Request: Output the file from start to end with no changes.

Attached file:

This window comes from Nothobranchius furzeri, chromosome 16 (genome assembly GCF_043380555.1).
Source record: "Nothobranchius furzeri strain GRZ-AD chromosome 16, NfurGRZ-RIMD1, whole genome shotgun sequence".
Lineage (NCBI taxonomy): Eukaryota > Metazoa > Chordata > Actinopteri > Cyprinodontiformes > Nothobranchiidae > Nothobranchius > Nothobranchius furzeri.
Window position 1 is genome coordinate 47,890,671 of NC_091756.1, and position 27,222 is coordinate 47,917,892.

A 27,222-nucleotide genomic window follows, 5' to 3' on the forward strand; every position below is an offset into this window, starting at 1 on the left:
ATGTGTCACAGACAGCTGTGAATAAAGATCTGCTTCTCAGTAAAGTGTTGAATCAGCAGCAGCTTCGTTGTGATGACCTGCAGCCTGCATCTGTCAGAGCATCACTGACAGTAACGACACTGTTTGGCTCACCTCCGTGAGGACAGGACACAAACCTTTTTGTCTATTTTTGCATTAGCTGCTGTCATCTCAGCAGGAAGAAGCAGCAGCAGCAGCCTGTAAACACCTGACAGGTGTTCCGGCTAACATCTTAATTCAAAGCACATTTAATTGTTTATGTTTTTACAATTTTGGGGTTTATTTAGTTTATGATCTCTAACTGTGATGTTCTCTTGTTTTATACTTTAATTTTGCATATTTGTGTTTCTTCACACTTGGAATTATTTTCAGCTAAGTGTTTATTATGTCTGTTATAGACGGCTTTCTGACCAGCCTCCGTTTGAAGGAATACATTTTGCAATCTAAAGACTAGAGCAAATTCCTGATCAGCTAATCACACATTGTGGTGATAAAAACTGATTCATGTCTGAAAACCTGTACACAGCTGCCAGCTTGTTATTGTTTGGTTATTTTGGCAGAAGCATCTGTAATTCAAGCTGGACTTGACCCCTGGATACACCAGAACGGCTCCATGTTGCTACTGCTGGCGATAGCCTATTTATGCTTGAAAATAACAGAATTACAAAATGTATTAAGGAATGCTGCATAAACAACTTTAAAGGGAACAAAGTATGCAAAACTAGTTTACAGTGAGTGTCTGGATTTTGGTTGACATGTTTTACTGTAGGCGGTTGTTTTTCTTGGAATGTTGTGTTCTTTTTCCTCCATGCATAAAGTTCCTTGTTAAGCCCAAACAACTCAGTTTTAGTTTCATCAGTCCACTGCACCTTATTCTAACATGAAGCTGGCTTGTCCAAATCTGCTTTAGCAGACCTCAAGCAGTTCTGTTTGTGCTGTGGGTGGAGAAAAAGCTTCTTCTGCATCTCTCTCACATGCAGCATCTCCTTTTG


This window comes from Nothobranchius furzeri, chromosome 16 (genome assembly GCF_043380555.1).
Source record: "Nothobranchius furzeri strain GRZ-AD chromosome 16, NfurGRZ-RIMD1, whole genome shotgun sequence".
Lineage (NCBI taxonomy): Eukaryota > Metazoa > Chordata > Actinopteri > Cyprinodontiformes > Nothobranchiidae > Nothobranchius > Nothobranchius furzeri.
Window position 1 is genome coordinate 47,890,671 of NC_091756.1, and position 27,222 is coordinate 47,917,892.

A 27,222-nucleotide genomic window follows, 5' to 3' on the forward strand; every position below is an offset into this window, starting at 1 on the left:
ATGTGTCACAGACAGCTGTGAATAAAGATCTGCTTCTCAGTAAAGTGTTGAATCAGCAGCAGCTTCGTTGTGATGACCTGCAGCCTGCATCTGTCAGAGCATCACTGACAGTAACGACACTGTTTGGCTCACCTCCGTGAGGACAGGACACAAACCTTTTTGTCTATTTTTGCATTAGCTGCTGTCATCTCAGCAGGAAGAAGCAGCAGCAGCAGCCTGTAAACACCTGACAGGTGTTCCGGCTAACATCTTAATTCAAAGCACATTTAATTGTTTATGTTTTTACAATTTTGGGGTTTATTTAGTTTATGATCTCTAACTGTGATGTTCTCTTGTTTTATACTTTAATTTTGCATATTTGTGTTTCTTCACACTTGGAATTATTTTCAGCTAAGTGTTTATTATGTCTGTTATAGACGGCTTTCTGACCAGCCTCCGTTTGAAGGAATACATTTTGCAATCTAAAGACTAGAGCAAATTCCTGATCAGCTAATCACACATTGTGGTGATAAAAACTGATTCATGTCTGAAAACCTGTACACAGCTGCCAGCTTGTTATTGTTTGGTTATTTTGGCAGAAGCATCTGTAATTCAAGCTGGACTTGACCCCTGGATACACCAGAACGGCTCCATGTTGCTACTGCTGGCGATAGCCTATTTATGCTTGAAAATAACAGAATTACAAAATGTATTAAGGAATGCTGCATAAACAACTTTAAAGGGAACAAAGTATGCAAAACTAGTTTACAGTGAGTGTCTGGATTTTGGTTGACATGTTTTACTGTAGGCGGTTGTTTTTCTTGGAATGTTGTGTTCTTTTTCCTCCATGCATAAAGTTCCTTGTTAAGCCCAAACAACTCAGTTTTAGTTTCATCAGTCCACTGCACCTTATTCTAACATGAAGCTGGCTTGTCCAAATCTGCTTTAGCAGACCTCAAGCAGTTCTGTTTGTGCTGTGGGTGGAGAAAAAGCTTCTTCTGCATCTCTCTCACATGCAGCATCTCCTTTTG